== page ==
V. Penelope Pelizzon

A Gaze Hound That Hunteth by the Eye
August 5, 2021 Pelizzon V. Penelope

A Gaze Hound That Hunteth by the Eye
Cf. William Harrison’s “Of Our English Dogs,” Holinshed’s Chronicles, 1587

It’s not criminal: it isn’t sodomy
or taking horses to Scotland
or poaching the king’s deer.
Though it seems like witchcraft, this
entranced spasm of pleasure my presence

triggers in my wriggling pup. Now lap-ensconced,
she gobbles a fancy kiln-dried
carp skin, snowing its small
smelly flakes on the carpet.
Her squid-tentacle tongue slaps my chin — joy!

But this cuddling repels Mister Harrison,
Vicar of Wimbish. He’s gathered
descriptions of English
dogs, furniture, fashions, fairs,
sundry corporal punishments and ships

flying her majesty’s flag for chronicles
Shakespeare will pinch from to flesh out
his kings. If I didn’t
know by now how much I know
sieves down to me from men who winced at dames

soothing their hot spells or chilly wombs with love
minced into morsels and hand-fed
to pets, my face would sting
afresh below the vicar’s
volley of slaps. How he despises us,

irksome older women trifling away all
treasure of time with our perverse
cossetings. Some feeble
palsied ladies even tuck
a little peke or pug inside their shawls

for warmth! Poor man. He’s better off dead, not here
forced to catalogue how, today,
I climbed off my broomstick
and smooched my leashed familiar
shamelessly on her damp nose, taking her

along to weed my pandemic victory
garden. Of course, true victory
gardens grow human food;
my perennials will feed
mainly bees. Call it my foresight garden,

all charms still speculative. Last week I lost
hours online looking for blue
false indigo, native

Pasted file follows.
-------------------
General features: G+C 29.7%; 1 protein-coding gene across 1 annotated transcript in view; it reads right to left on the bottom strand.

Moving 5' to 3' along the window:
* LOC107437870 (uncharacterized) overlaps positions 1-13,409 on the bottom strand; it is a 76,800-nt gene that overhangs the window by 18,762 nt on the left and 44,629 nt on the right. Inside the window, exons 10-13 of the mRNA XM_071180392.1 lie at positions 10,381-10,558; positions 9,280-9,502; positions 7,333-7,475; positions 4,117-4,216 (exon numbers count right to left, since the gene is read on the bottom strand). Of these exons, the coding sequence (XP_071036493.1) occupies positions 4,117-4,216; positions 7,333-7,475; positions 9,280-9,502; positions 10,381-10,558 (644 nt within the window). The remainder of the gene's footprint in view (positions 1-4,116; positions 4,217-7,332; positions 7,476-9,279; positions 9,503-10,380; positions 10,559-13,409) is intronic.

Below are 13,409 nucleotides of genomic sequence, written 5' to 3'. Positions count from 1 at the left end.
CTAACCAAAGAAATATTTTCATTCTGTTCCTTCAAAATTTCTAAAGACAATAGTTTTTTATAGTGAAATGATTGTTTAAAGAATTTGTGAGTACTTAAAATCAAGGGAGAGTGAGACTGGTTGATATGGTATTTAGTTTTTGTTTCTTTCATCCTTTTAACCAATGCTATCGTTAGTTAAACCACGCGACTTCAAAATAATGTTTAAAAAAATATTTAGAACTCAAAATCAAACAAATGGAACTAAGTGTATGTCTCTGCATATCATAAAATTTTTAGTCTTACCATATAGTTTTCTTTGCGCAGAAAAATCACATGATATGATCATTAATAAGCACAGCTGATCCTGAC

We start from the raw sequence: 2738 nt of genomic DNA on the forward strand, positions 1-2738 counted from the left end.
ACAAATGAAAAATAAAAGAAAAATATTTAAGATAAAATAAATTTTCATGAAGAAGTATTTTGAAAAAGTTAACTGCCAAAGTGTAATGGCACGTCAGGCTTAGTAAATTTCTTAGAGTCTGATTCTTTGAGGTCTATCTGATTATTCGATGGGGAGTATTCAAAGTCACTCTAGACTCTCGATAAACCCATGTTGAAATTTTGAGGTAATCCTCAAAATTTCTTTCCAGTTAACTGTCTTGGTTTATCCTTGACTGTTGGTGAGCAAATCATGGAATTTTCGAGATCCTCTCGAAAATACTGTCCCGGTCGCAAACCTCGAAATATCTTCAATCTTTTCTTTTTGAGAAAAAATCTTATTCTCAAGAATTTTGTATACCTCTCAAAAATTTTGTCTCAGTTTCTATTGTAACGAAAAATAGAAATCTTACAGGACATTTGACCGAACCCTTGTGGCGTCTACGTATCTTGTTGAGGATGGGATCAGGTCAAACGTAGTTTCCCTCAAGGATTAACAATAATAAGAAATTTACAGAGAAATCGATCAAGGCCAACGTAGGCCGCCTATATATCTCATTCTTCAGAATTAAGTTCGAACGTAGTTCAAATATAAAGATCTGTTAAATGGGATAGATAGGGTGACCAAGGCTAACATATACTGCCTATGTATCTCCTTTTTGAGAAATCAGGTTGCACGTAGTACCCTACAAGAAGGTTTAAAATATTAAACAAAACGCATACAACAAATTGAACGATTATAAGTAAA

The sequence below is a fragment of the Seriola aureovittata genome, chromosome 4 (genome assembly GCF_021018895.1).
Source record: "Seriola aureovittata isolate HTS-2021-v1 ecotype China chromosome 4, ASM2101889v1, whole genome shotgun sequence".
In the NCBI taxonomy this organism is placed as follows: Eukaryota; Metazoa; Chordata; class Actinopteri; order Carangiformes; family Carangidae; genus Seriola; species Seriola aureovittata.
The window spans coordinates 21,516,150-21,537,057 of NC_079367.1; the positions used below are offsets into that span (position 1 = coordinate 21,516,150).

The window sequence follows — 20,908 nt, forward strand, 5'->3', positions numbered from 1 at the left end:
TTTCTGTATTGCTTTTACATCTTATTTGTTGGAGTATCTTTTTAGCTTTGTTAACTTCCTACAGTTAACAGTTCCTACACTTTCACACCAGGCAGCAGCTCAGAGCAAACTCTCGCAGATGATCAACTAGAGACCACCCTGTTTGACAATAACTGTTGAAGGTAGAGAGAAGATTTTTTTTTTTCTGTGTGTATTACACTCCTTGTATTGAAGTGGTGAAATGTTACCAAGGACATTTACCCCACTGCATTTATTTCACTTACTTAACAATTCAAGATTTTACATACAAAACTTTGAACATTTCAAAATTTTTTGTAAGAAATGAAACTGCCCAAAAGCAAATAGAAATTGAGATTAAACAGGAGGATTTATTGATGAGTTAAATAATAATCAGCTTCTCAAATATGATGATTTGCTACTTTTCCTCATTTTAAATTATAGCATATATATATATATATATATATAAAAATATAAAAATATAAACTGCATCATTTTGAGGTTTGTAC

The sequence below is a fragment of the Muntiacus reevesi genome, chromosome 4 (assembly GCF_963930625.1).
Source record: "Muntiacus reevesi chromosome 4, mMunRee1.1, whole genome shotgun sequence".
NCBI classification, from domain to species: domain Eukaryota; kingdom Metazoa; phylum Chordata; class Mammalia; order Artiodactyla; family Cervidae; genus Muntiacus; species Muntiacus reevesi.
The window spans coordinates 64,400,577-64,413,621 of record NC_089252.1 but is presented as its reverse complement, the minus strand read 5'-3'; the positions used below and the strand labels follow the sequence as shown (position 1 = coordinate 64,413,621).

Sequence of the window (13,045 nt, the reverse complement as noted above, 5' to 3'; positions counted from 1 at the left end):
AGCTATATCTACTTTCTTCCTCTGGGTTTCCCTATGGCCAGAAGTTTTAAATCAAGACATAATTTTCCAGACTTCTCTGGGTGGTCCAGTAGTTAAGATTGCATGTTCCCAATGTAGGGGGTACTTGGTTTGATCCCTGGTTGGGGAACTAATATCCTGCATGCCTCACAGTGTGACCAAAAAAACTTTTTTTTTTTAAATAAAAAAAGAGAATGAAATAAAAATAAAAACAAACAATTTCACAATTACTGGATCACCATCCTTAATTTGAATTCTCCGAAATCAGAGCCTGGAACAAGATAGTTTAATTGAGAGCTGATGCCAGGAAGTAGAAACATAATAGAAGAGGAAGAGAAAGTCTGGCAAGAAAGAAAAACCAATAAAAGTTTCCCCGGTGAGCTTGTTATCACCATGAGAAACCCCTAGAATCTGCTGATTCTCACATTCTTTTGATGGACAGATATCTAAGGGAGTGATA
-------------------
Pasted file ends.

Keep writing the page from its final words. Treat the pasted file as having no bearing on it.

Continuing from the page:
but hard to find this season
of quarantined green thumbs with their itchy

digger-fingers lusting to plug a few dead
-seeming sticks in dirt. (My vaccine
against panic’s fussing
about how I’m going to set
this smatter of pale blue hearts aflutter

over new beds of hyssop.) Soiled and toil-sore
from planting, last night I bedded
King Richard II,
book on my belly in air
finally warm enough to lie naked

atop the sheets in, windows flung open
to the spring peepers’ rainy bells.
In Shakespeare’s uterus
of a mind the chronicles
seeded this fruit, and it offered toothsome

distractions from the news — Richard’s a wretched
leader, but he’s not a human
trashfire like some. Who’s fit
to govern the garden of
the state? Flinchless, the first Elizabeth

dead-headed traitors and shut plaguey stages
but she had, I recall, the heart
and stomach of a man.
She left no issue but art
breastfed on the rich milks of empire

her ships ploughed the seas to reach. Settlers came here
and native people not yet sick
taught them about dying
cloth blue with false indigo.
What hunger for blue! So scarce in nature,

had I myself lived in a warm colony
farmed by captive labor circa
1740, I
too might have owned a rich crop
of color, breeding wealth. Indigo’s stench

poisoned those who boiled and pounded the leaves, but
back then I might have seen only
pretty buds. Resilient
reminder of forced transplants,
false indigo improves poor soil, as if

blooming is the best revenge. This sprout I’ve set
will be a triumphant blue shout
I’ll bow to, salaaming
as I weed. Blue tints, so rare
they’re absent from this antique kelim, scaled

now with carp skin. The corner’s askew, pooch-chewed
one New Year’s eve in New York’s fret-
work of fire-works. Good thing
the vicar didn’t catch me
next dawn, old bitch crouched beneath a scything

wind off the Gowanus canal, poking through
my mutt’s scat with a plastic straw
picked out of the gutter
to make sure the shreds of heir-
loom vegetable-dyed wool had made a safe

backstage exit. I’d not have the vicar’s ilk
see me bend. No. I kneel only
in service to new growth
thickening the history
of gardens, tending to those I adore.

Penelope Pelizzon’s Whose Flesh Is Flame, Whose Bone Is Time was published in 2014 by The Waywiser Press. Her Nostos, (Ohio University Press, 2000), won the Hollis Summers Prize and the Poetry Society of America’s Norma Farber First Book Award.